Meeting Dynamics at the Paper Cut Zine Library Collective
James Herod, March 20, 2006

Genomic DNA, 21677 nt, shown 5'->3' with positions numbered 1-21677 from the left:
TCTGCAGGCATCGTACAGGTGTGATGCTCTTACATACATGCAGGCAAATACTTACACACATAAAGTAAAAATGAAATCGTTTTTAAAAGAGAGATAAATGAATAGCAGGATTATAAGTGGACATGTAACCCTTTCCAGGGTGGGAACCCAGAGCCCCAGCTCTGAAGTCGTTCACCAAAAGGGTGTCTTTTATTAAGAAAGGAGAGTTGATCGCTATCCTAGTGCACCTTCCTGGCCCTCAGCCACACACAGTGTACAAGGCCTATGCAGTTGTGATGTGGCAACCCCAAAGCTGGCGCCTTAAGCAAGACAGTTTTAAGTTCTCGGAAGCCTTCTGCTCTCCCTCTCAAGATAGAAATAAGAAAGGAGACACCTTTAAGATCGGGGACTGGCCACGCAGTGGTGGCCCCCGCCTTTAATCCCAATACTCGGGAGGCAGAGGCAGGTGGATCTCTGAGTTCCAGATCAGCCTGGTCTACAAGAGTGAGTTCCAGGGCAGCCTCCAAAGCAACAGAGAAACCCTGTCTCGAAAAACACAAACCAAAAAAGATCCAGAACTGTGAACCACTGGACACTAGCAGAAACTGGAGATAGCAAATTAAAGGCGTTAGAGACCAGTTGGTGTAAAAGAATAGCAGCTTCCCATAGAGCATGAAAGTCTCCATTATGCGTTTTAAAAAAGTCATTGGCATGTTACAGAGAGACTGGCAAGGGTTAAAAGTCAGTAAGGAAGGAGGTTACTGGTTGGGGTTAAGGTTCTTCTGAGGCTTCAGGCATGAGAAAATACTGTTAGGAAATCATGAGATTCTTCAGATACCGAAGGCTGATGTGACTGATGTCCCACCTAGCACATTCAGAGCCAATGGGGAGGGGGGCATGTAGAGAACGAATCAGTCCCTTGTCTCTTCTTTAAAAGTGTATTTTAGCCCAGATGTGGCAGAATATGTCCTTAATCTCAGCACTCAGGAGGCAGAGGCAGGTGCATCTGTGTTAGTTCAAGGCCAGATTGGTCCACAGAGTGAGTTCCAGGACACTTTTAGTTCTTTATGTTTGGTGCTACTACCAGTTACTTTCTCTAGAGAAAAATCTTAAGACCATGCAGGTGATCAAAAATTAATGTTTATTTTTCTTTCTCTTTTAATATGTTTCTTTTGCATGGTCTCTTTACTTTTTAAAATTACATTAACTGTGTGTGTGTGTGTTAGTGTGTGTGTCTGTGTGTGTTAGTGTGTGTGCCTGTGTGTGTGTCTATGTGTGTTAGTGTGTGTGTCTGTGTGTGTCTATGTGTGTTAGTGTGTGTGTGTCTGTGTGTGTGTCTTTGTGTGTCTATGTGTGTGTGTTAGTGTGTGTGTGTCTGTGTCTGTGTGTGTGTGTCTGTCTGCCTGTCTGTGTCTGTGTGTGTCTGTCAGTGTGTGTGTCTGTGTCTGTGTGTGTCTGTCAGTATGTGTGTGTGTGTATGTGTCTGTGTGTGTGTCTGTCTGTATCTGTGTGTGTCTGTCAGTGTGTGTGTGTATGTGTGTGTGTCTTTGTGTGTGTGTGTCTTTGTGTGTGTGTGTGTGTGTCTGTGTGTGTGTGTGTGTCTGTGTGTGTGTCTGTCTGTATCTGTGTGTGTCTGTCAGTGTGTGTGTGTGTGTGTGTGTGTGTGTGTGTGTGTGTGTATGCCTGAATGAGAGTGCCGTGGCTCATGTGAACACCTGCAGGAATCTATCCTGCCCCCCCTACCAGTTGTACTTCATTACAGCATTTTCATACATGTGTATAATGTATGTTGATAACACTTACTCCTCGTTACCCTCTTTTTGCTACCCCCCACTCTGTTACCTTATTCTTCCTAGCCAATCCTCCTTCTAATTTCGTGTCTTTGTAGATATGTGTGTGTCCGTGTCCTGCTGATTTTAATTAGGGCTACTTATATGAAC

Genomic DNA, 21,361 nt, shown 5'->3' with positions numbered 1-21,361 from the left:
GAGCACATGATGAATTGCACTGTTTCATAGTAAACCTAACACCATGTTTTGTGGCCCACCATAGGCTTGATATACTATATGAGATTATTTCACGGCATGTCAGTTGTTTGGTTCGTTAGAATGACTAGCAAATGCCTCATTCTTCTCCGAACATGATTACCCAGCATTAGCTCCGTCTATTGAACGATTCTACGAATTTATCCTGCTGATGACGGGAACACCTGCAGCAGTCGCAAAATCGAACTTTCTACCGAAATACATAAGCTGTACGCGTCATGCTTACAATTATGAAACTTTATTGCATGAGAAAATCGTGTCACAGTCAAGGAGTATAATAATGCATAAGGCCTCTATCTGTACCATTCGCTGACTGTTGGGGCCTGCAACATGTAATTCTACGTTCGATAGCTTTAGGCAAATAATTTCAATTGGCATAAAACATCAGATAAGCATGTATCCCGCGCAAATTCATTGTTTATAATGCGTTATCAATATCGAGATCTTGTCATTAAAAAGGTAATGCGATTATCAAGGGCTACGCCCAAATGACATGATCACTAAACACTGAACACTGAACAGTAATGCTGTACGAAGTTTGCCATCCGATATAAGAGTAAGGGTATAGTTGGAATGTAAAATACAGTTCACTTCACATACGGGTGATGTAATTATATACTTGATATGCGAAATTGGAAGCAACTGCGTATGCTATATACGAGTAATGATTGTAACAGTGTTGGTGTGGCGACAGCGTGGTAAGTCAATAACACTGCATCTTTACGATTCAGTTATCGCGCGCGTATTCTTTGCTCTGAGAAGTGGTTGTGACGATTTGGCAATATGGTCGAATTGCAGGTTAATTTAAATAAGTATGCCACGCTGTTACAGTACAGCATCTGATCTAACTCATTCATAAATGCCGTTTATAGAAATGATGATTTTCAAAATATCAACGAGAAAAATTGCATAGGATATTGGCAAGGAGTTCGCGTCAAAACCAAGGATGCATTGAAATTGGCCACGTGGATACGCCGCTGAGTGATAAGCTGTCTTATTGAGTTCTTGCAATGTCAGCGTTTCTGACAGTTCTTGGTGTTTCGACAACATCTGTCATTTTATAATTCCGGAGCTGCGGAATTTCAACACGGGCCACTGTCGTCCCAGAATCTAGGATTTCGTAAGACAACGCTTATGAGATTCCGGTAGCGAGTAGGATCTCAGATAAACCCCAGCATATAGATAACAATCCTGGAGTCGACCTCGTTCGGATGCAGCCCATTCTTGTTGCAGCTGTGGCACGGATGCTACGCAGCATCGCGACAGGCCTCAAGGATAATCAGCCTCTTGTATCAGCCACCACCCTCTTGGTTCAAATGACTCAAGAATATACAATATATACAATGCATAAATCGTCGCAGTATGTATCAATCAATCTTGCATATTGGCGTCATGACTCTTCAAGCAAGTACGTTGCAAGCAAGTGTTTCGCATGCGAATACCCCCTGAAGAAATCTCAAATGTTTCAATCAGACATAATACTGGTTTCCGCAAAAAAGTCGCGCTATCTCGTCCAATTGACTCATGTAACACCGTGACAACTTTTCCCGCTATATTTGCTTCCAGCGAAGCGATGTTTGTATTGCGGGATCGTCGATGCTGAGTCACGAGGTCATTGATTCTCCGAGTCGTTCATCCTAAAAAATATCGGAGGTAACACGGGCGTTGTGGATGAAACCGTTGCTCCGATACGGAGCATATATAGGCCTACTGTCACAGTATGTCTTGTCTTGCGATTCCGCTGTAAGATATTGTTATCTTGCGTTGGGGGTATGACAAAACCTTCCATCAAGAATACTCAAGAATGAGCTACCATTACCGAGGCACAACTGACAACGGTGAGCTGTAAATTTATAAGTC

Last Monday, March 13, I went to the collective meeting, at a member's invitation, of the Paper Cut Zine Library, at 45 Mt. Auburn Street, Cambridge, to present my pamphlet publishing and distribution proposal. There were ten present, including me, a visitor. Eight were women, one was a man, a thin, smallish, quiet man, who spoke only three times during whole meeting, once to tell a joke. The dynamic of the meeting was definitely different. It was the first nearly all women meeting I've been to in a long time. It was rather extraordinary. One thing I noticed right off was how fast and smooth the transition was between one speaker and the next. Hardly a second in-between, I would guess. Yet there were no interruptions, no cutting off of anyone. They must have learned to be incredibly attuned to when a person is about to finish. I can't even begin to understand how they did it. Maybe it was some kind of intense listening. Anyway, it was rapid fire. Everyone talked at least several times. There was a lot of spontaneity, and talking out of turn. Actually, there were no 'turns,' no keeping stack. It just happened. The facilitator was good, and she also took the notes. There was a lot of laughter. Not much tension, that I could see (of course I might not be able to pick up woman to woman tension). They didn't vote, but somehow reached decisions. The facilitator didn't even ask if anyone disagreed. Yet the decisions seemed solid. I don't quite understand it. It was a most unusual, fascinating meeting. I'm quite puzzled by it.